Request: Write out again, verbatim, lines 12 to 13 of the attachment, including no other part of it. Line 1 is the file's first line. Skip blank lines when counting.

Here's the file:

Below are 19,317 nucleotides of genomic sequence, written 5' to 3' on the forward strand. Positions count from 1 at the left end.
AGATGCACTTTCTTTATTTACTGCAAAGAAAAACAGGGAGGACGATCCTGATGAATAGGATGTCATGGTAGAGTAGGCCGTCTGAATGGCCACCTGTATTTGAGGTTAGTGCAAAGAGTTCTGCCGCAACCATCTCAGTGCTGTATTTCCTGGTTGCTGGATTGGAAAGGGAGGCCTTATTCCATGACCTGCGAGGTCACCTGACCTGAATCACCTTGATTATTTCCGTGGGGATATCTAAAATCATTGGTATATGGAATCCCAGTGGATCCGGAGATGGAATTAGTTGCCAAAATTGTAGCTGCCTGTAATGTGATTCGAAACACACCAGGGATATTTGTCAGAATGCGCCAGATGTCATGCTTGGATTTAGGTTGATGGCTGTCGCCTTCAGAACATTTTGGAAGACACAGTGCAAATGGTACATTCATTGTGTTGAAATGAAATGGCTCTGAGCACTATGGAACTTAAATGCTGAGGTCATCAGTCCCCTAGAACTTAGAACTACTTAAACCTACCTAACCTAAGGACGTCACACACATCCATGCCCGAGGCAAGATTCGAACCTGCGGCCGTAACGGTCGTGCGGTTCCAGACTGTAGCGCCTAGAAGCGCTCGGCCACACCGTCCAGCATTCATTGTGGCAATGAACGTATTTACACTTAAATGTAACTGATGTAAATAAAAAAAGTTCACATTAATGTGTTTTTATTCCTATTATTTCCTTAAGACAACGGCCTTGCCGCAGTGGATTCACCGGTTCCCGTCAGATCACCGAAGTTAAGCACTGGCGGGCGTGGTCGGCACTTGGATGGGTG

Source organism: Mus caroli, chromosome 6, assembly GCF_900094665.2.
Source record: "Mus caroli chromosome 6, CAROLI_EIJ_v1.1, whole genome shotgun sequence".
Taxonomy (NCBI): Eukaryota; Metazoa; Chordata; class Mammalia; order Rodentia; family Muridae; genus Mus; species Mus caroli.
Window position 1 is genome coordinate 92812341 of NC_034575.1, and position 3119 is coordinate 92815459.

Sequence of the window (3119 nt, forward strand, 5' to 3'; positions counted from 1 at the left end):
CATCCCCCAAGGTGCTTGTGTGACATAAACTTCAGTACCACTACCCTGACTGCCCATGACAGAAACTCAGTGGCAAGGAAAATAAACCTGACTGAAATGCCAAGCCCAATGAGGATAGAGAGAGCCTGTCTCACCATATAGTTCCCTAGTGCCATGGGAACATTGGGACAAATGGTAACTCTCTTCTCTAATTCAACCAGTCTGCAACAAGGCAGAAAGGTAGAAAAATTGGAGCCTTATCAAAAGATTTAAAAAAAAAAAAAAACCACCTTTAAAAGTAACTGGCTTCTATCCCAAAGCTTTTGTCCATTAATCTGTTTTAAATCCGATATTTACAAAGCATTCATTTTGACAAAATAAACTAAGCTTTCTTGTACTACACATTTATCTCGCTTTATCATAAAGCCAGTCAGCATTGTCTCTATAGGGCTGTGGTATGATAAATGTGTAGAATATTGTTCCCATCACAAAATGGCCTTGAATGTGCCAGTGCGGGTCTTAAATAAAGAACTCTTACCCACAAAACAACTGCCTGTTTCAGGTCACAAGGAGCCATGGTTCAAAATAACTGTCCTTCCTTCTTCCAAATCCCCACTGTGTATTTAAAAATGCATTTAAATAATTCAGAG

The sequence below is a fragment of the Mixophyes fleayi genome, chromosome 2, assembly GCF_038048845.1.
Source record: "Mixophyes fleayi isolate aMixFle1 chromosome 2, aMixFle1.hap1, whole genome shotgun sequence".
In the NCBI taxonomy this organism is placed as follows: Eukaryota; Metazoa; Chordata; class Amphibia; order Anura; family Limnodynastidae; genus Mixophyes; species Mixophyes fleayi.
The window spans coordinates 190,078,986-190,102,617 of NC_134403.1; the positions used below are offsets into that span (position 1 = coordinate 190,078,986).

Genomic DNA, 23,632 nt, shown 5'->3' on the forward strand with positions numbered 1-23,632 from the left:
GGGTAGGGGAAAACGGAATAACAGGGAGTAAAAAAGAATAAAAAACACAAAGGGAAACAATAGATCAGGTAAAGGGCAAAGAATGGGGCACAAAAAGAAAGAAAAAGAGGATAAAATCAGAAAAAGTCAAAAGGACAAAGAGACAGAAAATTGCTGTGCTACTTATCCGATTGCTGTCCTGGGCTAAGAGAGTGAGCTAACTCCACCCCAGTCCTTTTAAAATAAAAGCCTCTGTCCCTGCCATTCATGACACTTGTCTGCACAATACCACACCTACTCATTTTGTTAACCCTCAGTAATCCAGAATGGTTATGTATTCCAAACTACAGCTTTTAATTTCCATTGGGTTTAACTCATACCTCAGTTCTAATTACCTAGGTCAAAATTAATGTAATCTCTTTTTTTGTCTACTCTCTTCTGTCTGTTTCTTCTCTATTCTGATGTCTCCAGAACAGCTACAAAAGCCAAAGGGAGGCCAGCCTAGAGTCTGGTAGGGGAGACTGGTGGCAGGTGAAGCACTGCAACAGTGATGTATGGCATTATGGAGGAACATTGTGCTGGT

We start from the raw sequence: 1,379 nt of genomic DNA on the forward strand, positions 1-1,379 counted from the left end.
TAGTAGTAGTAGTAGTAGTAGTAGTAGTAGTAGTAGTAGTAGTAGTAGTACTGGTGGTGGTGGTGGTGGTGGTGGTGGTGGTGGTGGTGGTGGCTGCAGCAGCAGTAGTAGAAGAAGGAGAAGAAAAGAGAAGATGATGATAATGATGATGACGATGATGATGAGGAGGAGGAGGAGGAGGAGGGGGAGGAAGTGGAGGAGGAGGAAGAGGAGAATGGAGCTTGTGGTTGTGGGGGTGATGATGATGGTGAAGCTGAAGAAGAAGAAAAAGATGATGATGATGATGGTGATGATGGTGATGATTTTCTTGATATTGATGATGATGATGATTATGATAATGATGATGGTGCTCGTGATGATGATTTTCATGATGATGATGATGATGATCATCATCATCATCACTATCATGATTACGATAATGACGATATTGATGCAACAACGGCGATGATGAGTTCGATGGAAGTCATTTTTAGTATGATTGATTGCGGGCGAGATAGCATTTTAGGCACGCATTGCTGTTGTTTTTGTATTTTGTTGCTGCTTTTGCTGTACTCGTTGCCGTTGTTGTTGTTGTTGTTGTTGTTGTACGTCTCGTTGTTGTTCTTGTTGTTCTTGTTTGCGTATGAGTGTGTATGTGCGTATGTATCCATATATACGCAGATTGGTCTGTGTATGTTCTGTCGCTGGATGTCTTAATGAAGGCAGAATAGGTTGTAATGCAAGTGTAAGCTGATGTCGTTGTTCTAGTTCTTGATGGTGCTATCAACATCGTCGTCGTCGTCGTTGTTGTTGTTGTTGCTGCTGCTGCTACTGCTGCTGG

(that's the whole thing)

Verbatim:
The window spans coordinates 190,078,986-190,102,617 of NC_134403.1; the positions used below are offsets into that span (position 1 = coordinate 190,078,986).

Genomic DNA, 23,632 nt, shown 5'->3' on the forward strand with positions numbered 1-23,632 from the left: